Efficiency and Management
Advanced drive partitioning

Delivers more usable capacity and enhances Flash Pool flexibility. Three uses cases:

  • FAS2500 and FAS2200 with HDDs
  • All-flash FAS
  • Flash Pool
  • Allows service providers to better deliver storage as a service, and enterprises to more easily integrate during mergers and acquisitions
System Setup 3.0
  • Automated setup of a net-new cluster without training
System Manager 8.3
  • Onbox element management GUI eliminates requirement for a specific Java version on the client, simplifying management
VVOL support
FlexClone® for SVI
  • Reduces time to deploy, clone, recompose, and patch virtual machines
  • Improves performance for FlexClone delete operations
Networking enhancements
  • Many aspects of clustered Data ONTAP networking have been enhanced and simplified
  • Failover groups can now be configured automatically
NDO and Availability
  • Continuous availability for critical enterprise applications and workloads during planned and unplanned events including site outages
  • Transparent failover protection
  • Architected for zero data loss
SnapMirror and SnapVault Enhancements
  • Single replication stream for SnapMirror and SnapVault
  • Native network compression
  • Failover to prior point-in-time Snapshot™ copy
  • Version-flexible replication
  • DR for FlexClone volumes
  • Fan-in up to 255:1
  • Fan-out up to 1:16
Automated NDU
  • Frees up time to focus on more strategic projects
  • Reduces the likelihood of human error
  • Reduces the manual steps needed to upgrade the clustered Data ONTAP operating system
DataMotion for LUNs
  • Near-instantaneous LUN mobility to resolve performance and capacity issues without affecting running applications
  • Simplifies and speeds backup to tape
Transition Tools
7-Mode Transition Tool 2.0
  • Automated, no-charge GUI tool to migrate NetApp 7-Mode SAN, NAS, and MetroCluster configurations to clustered Data ONTAP
Foreign LUN import
  • Simplifies third-party (EMC, HDS, HP) SAN data migration to consolidate workloads onto clustered Data ONTAP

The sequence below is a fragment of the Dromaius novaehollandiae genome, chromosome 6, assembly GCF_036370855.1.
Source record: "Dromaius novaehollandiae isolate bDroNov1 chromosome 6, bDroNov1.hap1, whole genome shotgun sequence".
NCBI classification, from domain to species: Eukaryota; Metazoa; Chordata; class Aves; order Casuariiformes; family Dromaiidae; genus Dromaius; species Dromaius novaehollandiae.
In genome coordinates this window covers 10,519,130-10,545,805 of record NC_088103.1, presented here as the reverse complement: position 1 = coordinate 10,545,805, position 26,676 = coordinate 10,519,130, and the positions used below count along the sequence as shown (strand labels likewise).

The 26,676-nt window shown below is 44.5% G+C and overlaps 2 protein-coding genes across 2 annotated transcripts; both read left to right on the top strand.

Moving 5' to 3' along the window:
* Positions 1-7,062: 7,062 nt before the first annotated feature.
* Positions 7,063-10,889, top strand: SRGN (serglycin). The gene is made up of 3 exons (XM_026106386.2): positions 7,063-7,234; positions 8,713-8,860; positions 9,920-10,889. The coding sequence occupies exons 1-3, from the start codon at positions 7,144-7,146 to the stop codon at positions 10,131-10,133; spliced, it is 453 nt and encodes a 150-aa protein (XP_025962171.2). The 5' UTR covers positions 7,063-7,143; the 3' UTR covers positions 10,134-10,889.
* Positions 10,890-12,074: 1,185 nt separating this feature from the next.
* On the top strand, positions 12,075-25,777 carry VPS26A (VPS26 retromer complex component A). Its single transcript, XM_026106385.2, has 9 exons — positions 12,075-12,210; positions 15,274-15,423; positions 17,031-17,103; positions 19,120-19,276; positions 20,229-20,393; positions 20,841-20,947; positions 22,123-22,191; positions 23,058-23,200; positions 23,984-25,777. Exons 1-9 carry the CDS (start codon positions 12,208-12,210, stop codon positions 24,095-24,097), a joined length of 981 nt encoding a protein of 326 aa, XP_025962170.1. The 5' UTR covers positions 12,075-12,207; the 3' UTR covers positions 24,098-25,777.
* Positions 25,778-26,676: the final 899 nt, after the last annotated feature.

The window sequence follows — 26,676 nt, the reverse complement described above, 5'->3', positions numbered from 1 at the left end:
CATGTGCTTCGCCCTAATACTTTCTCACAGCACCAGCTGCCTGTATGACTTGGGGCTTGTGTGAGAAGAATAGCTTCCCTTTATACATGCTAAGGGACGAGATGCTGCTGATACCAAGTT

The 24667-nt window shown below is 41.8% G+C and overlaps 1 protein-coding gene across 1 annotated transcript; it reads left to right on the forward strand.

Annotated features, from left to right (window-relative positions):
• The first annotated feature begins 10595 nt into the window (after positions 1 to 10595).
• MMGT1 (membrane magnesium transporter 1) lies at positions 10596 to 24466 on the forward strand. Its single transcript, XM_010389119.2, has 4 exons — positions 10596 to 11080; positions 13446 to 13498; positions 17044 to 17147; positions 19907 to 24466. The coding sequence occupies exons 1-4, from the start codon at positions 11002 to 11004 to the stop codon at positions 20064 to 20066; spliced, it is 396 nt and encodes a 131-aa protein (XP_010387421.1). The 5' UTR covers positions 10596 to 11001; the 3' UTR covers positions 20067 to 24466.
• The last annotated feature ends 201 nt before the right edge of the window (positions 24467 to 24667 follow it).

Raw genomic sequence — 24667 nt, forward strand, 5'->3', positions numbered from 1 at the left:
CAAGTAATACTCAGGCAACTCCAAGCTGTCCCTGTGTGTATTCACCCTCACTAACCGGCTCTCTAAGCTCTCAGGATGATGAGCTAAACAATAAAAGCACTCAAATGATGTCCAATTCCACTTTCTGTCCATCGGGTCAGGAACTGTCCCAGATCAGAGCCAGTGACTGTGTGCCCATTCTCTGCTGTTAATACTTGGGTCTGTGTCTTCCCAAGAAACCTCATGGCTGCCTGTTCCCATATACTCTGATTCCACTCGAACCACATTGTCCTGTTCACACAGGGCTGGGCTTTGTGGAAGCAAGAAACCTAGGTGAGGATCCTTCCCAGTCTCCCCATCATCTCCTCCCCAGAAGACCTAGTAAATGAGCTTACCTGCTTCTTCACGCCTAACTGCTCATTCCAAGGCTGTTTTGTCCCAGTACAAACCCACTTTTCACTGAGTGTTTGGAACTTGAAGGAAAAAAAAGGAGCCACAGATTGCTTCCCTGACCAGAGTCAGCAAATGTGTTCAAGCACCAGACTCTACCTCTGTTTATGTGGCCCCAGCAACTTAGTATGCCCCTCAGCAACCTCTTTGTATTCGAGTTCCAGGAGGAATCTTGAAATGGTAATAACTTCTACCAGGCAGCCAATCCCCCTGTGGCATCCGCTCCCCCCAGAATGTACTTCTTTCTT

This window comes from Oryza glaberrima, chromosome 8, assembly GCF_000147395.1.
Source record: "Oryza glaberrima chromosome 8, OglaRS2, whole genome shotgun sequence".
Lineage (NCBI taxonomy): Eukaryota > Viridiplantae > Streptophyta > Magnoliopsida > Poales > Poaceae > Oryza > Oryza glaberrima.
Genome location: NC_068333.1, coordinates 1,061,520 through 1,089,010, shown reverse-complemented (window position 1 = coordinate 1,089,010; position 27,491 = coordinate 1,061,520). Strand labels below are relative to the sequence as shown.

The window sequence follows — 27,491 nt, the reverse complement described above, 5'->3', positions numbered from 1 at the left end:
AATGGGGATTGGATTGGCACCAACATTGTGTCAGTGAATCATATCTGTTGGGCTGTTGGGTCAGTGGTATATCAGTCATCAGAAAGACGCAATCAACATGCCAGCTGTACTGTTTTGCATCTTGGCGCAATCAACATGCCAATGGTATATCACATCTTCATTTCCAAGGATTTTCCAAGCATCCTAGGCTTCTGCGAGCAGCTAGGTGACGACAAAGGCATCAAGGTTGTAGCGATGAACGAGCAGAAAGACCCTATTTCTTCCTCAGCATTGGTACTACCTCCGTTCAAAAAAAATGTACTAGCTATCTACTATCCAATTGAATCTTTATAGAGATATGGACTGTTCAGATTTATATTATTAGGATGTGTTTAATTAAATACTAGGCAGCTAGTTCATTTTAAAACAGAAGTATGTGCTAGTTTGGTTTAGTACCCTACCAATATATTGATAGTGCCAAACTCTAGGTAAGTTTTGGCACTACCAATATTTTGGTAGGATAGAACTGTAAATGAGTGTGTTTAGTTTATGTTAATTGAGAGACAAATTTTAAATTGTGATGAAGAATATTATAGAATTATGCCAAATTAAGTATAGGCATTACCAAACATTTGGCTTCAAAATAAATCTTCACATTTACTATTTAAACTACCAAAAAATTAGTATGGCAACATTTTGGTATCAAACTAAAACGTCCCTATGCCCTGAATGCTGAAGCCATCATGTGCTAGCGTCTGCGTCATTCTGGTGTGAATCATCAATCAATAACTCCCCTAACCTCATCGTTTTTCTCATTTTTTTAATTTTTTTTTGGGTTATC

• Facilitates transition to FlexArray
Rapid Data Migration Tool
  • Simplifies large-scale data reorganization while transitioning from 7-Mode NFSv3 source to clustered Data ONTAP with granular cutover
NFS enhancements
  • Qtree exports for NFSv4 and NFSv4.1
  • Kerberos support for AES-128 and AES-256
  • Showmount support
  • Support for more UNIX® groups (256)
Selective LUN mapping
  • Reduces the number of paths to a LUN
  • Per-LUN mapping to HA pairs without portsets
IPv6 enhancements
  • IPv6 inter-cluster peering, including SnapMirror over IPv6 and IPv6 support for MetroCluster


Performance and Scalability

Although Data ONTAP has been around for more than 20 years, NetApp engineers continue to find ways to increase performance and scalability—delivering more value from your existing hardware.


All-Flash FAS Performance


In the recent Tech OnTap article, All-Flash FAS: A Deep Dive, the authors hinted that “upcoming enhancements” would significantly boost random, small-block read performance—which is a good proxy for OLTP performance. With 8.3, those enhancements have come to pass.


NetApp engineers examined the read path from end to end to identify and eliminate overhead; the result is a massive increase in read performance versus Data ONTAP 8.2. If you compare the numbers in Figure 1 to those in the earlier article mentioned above, maximum FAS8060 performance has improved by 35% and maximum FAS8080 EX performance has improved by a whopping 64% for random read operations.